“A wine should give a sense of place,” says Etienne Louw to our gathering while we sip of the farm’s recent vintage of Sauvignon Blanc. Etienne is Groot Phesantekraal’s winemaker and a close family friend of Andre Brink and his wife Ronelle, the fourth generation owners of the Durbanville-based farm.


Groot Phesantekraal, previously Phizante Kraal, is located to the northeast of the Durbanville wine valley in a geographical location that is lapped by both the heat of the sub-continental interior and the cool sea breezes of the Atlantic Ocean. The resultant microclimate, favourable soil characteristics, and, of course, the winemaker’s skills are the forerunners of the farm’s beautiful collection of wines, which we had the privilege andpleasure of sampling on this gorgeous Spring day.


Groot Phesantekraal history and heritage

The farm at Groot Phesantekraal has an astonishing 320-year history with some heavyweight South African characters having played a key role in its narrative. In 1698, Governor Simon van der Stel gifted the farm to expedition leader Olof Bergh after which, in 1759, it was sold to the Louw family and then, in 1897, to the Brink family.

Since the late 19th Century, the farm has remained in the hands of the Brinks, but for most of this time, it has remained a cattle, sheep, and grain farm. It was fourth-generation owners Andre and Ronelle Brink that decided to plant 50 hectares of vineyards, which conceived Groot Phesantekraal’s boutique winery. This has since grown to around 75 hectares with the winemaking falling under the talented management of Thys Louw (of the Diemersdal wine estate) and Etienne Louw (of Altydgedacht fame), both of which are close family friends of the Brinks.


Wine tasting in the chicken coop

Our group gathered in the tasting room, called “The Chicken Coop”, a cool and intimately sized room with a central wooden table heavily laden with the farm’s collection of wine. Small alcoves cut into the cellar walls accommodate bottles that are yet to be opened, a considerable deviation from their original function as nesting homes for chickens and ducks. Of course, the poultry (and all evidence thereof) has long since been removed, leaving behind an enchanting, cellar-like space with the most delightful back-story. It was here that we partook in a guided exploration of Groot Phesantekraal’s repertoire of wines.

The tasting notes were accompanied by a sweeping account of the farm’s history and quirky family anecdotes delivered by Andre Brink himself, who was born and raised on the farm and who’s father, grandfather, and great-grandfather were as well.  This made for such a wonderful and personal experience that I left the “chicken coop” feeling like a member of the family, and, since the wine was just too good to send to the spittoon, in serious need of a good lunch.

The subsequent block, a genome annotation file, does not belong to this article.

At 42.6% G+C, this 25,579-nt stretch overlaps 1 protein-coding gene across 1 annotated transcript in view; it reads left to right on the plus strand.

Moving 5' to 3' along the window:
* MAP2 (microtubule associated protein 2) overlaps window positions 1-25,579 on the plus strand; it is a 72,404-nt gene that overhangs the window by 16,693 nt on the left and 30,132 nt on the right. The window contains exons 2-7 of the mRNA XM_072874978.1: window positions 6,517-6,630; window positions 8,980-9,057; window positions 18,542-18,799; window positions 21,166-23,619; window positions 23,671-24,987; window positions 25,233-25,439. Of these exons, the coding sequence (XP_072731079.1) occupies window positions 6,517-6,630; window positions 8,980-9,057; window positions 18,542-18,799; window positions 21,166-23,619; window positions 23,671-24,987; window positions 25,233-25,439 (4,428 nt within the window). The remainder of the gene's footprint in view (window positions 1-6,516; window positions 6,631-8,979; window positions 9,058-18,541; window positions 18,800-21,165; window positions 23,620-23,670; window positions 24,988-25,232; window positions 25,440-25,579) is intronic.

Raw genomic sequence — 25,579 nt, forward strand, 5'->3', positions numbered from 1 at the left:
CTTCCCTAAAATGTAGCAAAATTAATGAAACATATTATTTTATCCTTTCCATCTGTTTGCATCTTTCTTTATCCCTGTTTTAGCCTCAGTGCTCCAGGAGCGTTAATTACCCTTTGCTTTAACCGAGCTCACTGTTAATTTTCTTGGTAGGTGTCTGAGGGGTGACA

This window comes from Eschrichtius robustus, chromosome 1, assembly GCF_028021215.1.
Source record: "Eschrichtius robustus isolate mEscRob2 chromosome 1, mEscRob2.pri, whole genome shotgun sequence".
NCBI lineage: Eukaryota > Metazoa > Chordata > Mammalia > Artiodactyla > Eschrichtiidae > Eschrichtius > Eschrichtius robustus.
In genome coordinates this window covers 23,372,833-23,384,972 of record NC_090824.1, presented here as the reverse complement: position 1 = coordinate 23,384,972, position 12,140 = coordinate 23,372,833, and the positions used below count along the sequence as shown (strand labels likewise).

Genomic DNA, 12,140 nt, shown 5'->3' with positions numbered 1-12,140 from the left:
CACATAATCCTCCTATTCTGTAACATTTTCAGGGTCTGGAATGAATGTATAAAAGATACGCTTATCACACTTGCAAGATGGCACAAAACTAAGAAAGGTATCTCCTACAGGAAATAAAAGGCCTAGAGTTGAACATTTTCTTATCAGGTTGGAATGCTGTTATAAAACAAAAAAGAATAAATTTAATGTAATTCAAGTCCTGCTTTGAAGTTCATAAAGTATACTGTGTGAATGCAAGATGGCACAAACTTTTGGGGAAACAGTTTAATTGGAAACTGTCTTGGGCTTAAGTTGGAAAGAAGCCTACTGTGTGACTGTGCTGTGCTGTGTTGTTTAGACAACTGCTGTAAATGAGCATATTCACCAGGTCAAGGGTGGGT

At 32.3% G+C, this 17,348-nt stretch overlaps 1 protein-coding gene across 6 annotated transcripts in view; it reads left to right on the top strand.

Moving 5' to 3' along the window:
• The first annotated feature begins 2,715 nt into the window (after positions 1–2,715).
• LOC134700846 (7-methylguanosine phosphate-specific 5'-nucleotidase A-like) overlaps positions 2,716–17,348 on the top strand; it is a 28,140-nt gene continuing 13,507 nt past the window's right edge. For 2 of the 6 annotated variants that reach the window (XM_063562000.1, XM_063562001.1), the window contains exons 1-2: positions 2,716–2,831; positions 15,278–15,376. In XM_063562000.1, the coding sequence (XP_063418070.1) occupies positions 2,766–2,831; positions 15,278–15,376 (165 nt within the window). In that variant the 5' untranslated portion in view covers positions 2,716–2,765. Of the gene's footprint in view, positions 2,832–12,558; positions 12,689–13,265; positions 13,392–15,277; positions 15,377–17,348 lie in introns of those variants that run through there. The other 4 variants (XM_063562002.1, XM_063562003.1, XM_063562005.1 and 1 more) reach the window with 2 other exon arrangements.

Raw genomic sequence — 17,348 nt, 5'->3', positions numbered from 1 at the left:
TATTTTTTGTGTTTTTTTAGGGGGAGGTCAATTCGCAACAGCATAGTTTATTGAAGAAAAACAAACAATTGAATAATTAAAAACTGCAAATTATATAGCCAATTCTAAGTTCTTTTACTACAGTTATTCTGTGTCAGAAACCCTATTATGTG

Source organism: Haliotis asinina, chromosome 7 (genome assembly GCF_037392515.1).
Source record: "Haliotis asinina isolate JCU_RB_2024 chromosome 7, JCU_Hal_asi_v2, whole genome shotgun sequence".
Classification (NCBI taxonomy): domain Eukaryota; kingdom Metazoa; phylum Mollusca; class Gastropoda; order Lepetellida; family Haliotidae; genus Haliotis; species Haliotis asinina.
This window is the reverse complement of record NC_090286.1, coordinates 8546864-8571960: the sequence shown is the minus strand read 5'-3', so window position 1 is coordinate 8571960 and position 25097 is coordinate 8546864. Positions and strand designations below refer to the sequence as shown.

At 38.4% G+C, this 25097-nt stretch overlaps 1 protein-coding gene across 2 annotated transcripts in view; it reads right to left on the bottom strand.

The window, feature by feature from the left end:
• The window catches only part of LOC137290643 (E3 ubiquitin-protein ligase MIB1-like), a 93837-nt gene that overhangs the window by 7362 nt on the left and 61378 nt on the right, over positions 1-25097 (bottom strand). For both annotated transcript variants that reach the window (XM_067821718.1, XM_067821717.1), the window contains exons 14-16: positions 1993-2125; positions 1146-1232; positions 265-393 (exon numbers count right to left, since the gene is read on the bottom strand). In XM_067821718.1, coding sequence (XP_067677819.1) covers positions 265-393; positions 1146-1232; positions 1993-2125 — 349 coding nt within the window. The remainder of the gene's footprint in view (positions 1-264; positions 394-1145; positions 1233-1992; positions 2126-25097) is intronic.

Delicious pork belly

Lunch in the stable

Our group migrated to the restaurant, which, in keeping with the tradition of converting hard-working farm spaces, used to be the stable where the sheep were sheared. Of course, the entire space has been beautifully refurbished without destroying the heady air of history. In fact, one wall still bears the pencil scrawls of Andre’s father as he kept count of the years’ sheep shearing tallies.


The restaurant dates back to 1767 and is a popular place for breakfast and lunch, offering a variety of rustic, country-style dishes, including pork belly, chicken roulade, kudu loin, and steak, all made with contemporary attention to presentation. The food was hearty, absolutely delicious, and perfectly accompanied by Groot Phesantekraal’s yet-to-be-released 2016 Pinotage.

Apple and frangipani tart – divine!

A boutique winery with all the trimmings

Groot Phesantekraal very much considers itself a boutique winery, favouring the limited production of high-quality wines over the mass production of mediocre tipple. Their ever-expanding repertoire includes Sauvignon Blanc, Chenin Blanc, Cabernet Sauvignon, Shiraz, and, most recently, a Pinotage and award-winning MCC, any of which can be most blissfully enjoyed in the atmospheric restaurant or on the grassy terrace.

Winemaker Etienne Louw believes that any wine should tell a unique story of the complex interplay between the vineyard’s soil characteristics, topography, and climate. Given the character of the wines we sampled that day, it’s safe to agree that Groot Phesantekraal truly embraces this philosophy with one exception… it’s both the sense of place and the skill of the winemaker that delivers wines of a distinctive personality and exceptional calibre. This is quintessentially Groot Phesantekraal.

Groot Phesantekraal
Phone: 021 825 0060